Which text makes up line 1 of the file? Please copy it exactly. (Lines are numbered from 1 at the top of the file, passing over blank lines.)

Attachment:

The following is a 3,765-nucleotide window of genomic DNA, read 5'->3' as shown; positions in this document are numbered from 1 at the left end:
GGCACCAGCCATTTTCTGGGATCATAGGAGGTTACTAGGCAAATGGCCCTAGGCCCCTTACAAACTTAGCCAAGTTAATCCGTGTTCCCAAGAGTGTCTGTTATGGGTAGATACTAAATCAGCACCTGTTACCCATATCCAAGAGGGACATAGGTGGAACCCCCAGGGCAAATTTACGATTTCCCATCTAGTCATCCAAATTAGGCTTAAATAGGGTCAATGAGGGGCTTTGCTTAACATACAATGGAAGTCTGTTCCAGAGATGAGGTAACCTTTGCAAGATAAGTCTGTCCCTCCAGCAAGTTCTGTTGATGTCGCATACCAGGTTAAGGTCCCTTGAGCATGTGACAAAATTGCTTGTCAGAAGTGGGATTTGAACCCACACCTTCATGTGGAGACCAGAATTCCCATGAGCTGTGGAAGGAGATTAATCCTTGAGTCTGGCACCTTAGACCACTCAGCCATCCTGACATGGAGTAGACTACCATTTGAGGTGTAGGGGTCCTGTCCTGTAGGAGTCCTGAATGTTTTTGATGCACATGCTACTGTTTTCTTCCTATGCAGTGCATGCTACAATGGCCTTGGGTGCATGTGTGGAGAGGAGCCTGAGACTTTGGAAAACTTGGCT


The following is a 3,765-nucleotide window of genomic DNA, read 5'->3' as shown; positions in this document are numbered from 1 at the left end: